By Dr. Elmira Gyul.
Among the variety of Central Asian carpets the manufacture of the flatwoven Gajari (Ghajaree, Ghudjeri, Ghujeri) are characteristic for Uzbekistan, Turkmenistan, Kyrgyzstan, and Afghanistan.
These carpets are woven on a narrow-beamed loom in long small strips (up to 40cm) and sewed together.
The structure of these carpets – in weaving technology – is known as “float-weave” or “warp-float weave” with the patterns only on one side and loose warps on the back.
A similar technique of weaving is known in Transcaucasia, Iran and Turkey; and the Azerbaijan variant – Jajim – is often woven with raw silk, and also with wool and cotton yarn.
Not only carpets are woven using the Gajari technique, but also horse-cloths, tent bands, and in Transcaucasia – covers for cushions, bags, coverlets, prayer rugs and so on.
Connoisseurs love the Gajari carpets and textiles for their reserved colors, graphic décor, ascetic forms and rhythms. The general décor of Gajari consists of the alternation of the ornamented and not ornamented strips.
Despite seeming geometrical ornamented, there is a huge hidden reportoire of images connected with the real world f.ex. cosmogonic signs and fertility symbols: chains of rhombes, triangles, squares and rectangles, zigzags, cogged-shaped and step-shaped motives, stars, water symbols – S motives and meanders, and V and W signs.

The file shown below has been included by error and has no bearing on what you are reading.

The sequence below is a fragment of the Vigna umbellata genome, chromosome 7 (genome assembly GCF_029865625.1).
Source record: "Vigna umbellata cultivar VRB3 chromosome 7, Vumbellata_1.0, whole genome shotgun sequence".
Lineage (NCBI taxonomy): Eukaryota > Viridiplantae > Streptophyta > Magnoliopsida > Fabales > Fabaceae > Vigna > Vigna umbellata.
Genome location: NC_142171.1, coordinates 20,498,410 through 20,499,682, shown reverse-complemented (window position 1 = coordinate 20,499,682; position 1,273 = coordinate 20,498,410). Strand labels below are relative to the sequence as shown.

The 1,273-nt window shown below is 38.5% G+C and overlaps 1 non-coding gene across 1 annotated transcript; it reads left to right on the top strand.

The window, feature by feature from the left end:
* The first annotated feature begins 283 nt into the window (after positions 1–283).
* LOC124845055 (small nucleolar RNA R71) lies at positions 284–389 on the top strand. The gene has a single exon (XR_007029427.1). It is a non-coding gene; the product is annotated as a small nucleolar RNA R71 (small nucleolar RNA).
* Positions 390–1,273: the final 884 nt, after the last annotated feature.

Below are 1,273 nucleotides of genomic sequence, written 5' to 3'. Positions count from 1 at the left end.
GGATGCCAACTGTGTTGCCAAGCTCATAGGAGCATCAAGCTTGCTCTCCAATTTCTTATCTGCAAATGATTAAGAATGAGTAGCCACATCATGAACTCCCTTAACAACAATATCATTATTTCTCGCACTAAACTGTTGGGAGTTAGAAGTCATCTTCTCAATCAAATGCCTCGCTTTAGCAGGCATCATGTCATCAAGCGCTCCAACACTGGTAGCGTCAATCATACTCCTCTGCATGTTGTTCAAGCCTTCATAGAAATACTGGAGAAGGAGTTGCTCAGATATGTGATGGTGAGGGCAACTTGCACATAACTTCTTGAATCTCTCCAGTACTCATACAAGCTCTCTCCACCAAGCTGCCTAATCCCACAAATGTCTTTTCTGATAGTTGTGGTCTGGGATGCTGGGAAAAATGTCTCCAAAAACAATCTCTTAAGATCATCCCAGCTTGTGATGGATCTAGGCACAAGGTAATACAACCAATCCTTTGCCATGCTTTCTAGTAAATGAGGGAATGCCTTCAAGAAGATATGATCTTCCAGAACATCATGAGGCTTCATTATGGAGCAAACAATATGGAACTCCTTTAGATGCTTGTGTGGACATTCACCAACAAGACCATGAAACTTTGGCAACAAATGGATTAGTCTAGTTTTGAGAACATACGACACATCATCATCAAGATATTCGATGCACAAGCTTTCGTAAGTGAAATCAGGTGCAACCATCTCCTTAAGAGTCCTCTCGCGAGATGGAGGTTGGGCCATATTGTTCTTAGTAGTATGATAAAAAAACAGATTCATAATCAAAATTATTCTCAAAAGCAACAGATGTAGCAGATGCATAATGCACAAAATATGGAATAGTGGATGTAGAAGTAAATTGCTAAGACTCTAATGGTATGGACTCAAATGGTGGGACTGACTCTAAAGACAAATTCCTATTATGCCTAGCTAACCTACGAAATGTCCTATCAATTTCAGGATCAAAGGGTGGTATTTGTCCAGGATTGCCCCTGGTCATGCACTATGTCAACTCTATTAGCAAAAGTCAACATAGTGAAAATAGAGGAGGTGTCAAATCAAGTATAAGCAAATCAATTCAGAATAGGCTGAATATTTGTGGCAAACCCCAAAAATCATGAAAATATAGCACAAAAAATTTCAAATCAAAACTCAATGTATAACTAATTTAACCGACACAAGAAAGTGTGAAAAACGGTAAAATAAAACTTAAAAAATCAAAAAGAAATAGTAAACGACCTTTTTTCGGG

A number of zoomorphic and other motives include: horn-shaped (horns of a ram, a sign of male’s force), dog tails (protection signs), yurta frames, earrings, amulets, crests, knife edges and so on.
For a majority of these elements analogs can be found on ceramics from the neolith epoch, and we can assert that the Gajari textiles have kept an early art tradition.
The repertoire of motives are connected to nomadic art where cosmogony signs and totem symbols played a leading role. This testifies a genetic relation between the Gajari decor and the steppe peoples art. As a whole, the decor has a symbolical protective value. Multiple repetitions of identical elements strengthen their protective function.
The quality of a Gajari textile depends first of all on the selection of colors, the density of weaving and the divisibility of the pattern: the smaller a pattern – the better work.
The wide circulation of the Gajari type in art of many people, whose historical past have been connected with mobile cattle breeding, initiates speculations of their genesis. A hyphotesis could be a connection to the Qajar tribe, which had Central Asian origin, and this could be the subject for further investigations.
In today’s Uzbekistan Gajari carpets are still made by Kungrads of Surkhandarya and Kashkadarya, however aniline dyes and the simplified drawings negatively affects the quality of the carpets.
The author expresses gratitude to Ali Istalifi, The Jindhag Foundation, for consultations and the photos presented in this online publication.
Dr. Elmira Gyul, Fine Arts Institute, Academy of Sciences of the Republic of Uzbekistan